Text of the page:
OnStar investigating after service couldn't help baby locked in car

The GM service tried to explain what happened in a series of tweets, but social media is livid.

Sean Szymkowski
It all started with Gran Turismo. From those early PlayStation days, Sean was drawn to anything with four wheels. Prior to joining the Roadshow team, he was a freelance contributor for Motor Authority, The Car Connection and Green Car Reports. As for what's in the garage, Sean owns a 2016 Chevrolet SS, and yes, it has Holden badges.
Sean Szymkowski
2 min read
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Right now, OnStar says the blue button is the only way to restore service after a subscription ends.

Antuan Goodwin/CNET

Social media channels lit up on Wednesday after a report surfaced about a baby locked in a GM vehicle that OnStar, GM's in-car security service, was unable to unlock for the driver. The mother, Christina Tuffords, sat her 10-month-old daughter Maddie in her car seat in her and remote started the vehicle to keep the car cool. But Tuffords didn't realize she'd left the keys inside the car with the windows up and the doors locked.

Local CBS news affiliate CBS4 Miami reports that Tuffords panicked and called OnStar for assistance, but the service was not able to unlock the Tahoe because her account had expired. Although she made it clear she'd pay to reactivate the service, OnStar explained the only way to restart service was via the blue OnStar button inside the vehicle. According to the report, representatives had no way to begin service remotely because Tuffords' account had expired.

Police arrived at the scene and failed to break into the Tahoe, but thankfully, a bystander offered to use his window-punch tool to break the window open. Maddie was fine.

Nevertheless, Twitter was ablaze with subscribers claiming they now planned to cancel their accounts upon hearing the news. Many of them cited the fact OnStar would not remotely unlock the car because of the expired subscription, but OnStar penned a series of tweets to help better explain what happened.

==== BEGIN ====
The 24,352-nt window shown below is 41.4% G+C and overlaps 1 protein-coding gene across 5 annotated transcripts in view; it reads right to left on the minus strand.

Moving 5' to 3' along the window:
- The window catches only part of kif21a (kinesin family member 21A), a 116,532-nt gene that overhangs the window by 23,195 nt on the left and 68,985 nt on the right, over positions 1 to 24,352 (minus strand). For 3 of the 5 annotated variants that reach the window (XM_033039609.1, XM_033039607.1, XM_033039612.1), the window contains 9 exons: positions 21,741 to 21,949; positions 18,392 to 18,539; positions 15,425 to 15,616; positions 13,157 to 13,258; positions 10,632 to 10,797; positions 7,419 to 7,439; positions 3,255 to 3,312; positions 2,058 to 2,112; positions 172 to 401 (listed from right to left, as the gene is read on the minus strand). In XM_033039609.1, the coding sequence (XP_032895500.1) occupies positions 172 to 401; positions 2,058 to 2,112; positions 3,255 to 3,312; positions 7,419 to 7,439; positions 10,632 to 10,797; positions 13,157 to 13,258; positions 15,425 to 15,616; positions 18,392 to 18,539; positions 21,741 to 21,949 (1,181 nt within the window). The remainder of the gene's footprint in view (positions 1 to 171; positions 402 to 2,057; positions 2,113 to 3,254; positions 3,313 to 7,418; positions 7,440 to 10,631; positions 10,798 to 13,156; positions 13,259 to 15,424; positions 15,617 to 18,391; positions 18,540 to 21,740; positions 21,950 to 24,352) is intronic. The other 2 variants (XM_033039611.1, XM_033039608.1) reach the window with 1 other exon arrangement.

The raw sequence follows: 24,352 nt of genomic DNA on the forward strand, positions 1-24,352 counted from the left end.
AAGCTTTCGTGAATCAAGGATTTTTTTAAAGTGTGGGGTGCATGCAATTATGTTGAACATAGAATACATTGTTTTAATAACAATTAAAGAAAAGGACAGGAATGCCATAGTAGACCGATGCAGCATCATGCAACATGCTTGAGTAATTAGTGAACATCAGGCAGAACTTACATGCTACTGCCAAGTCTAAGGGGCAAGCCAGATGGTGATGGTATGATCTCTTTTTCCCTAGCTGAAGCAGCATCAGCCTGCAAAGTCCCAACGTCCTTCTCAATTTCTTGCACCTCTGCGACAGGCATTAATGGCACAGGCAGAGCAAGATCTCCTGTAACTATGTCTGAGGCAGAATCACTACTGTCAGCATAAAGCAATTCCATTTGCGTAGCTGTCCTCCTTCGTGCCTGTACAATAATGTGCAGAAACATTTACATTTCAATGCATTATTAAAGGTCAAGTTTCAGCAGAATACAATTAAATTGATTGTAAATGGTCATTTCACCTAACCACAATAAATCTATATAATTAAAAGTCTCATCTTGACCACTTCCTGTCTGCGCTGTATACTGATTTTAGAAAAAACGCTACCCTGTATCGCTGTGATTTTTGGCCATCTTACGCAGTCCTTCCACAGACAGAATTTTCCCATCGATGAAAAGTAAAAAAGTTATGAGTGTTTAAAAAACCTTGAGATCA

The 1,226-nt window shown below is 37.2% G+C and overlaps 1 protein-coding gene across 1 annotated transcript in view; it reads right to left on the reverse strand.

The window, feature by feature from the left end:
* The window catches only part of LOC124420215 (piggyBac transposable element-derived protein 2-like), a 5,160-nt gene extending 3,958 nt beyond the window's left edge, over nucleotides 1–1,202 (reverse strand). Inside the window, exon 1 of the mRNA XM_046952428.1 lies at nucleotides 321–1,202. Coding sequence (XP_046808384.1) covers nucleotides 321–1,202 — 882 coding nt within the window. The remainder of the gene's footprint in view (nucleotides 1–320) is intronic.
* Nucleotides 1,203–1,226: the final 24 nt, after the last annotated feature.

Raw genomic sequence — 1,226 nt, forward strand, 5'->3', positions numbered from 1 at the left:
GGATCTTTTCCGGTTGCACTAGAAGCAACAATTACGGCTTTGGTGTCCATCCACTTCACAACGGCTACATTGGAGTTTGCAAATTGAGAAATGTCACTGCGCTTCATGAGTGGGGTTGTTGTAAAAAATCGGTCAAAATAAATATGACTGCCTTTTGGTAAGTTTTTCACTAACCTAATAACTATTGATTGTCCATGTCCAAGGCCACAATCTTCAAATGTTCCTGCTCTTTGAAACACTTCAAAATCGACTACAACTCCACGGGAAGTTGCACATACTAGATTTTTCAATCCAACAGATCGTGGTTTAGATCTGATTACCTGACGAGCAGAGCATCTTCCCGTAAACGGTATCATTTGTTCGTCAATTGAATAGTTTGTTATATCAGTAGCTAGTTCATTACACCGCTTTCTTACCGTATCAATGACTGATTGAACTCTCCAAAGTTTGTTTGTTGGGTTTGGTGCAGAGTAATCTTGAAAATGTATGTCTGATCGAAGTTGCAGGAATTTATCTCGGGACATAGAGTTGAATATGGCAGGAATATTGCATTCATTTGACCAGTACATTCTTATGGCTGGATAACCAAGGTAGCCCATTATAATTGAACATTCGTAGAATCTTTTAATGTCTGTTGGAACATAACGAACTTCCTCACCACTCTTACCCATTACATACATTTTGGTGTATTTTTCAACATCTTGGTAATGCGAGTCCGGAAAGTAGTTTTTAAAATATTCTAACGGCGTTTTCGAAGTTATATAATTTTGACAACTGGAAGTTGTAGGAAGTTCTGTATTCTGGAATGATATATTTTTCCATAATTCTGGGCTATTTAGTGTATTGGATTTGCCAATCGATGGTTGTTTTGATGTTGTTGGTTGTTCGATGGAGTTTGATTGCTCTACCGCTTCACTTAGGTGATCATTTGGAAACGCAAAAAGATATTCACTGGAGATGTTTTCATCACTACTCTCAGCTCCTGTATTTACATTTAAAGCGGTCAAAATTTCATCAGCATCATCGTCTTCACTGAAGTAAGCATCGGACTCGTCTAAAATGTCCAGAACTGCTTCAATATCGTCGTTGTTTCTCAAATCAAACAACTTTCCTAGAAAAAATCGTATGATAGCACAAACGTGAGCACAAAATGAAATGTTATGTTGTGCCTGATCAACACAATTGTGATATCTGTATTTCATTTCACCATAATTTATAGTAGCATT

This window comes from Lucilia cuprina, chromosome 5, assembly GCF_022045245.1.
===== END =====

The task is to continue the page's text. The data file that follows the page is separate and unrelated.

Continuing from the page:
OnStar said it was unable to perform any remote services for Tuffords because after the service period expires, OnStar loses its remote connection to the vehicle.  

"Currently, the only way to activate the system and restore that connection is by pushing the blue OnStar button inside the vehicle," one of the OnStar tweets read. "Our advisors cannot restore that connection solely from their end, and without that connection, our systems are unable to deliver OnStar services to the vehicle." The service also said it's investigating the details of the incident.

Roadshow reached out to OnStar for more information and a representative provided an official statement that mirrors its comments on Twitter.

"Our No. 1 priority is the safety of our customers and we take these situations very seriously," the statement read. "We are in the process of investigating the details of this incident. We understand the importance of someone needing emergency help while on the road, and that's why we encourage everyone to keep OnStar services activated in their vehicle."

While the explanation helps, it perhaps exposed a glaring issue the service may now look to remedy. The ability to restore service outside of the vehicle could surely help avoid more situations like Tuffords' in the future.

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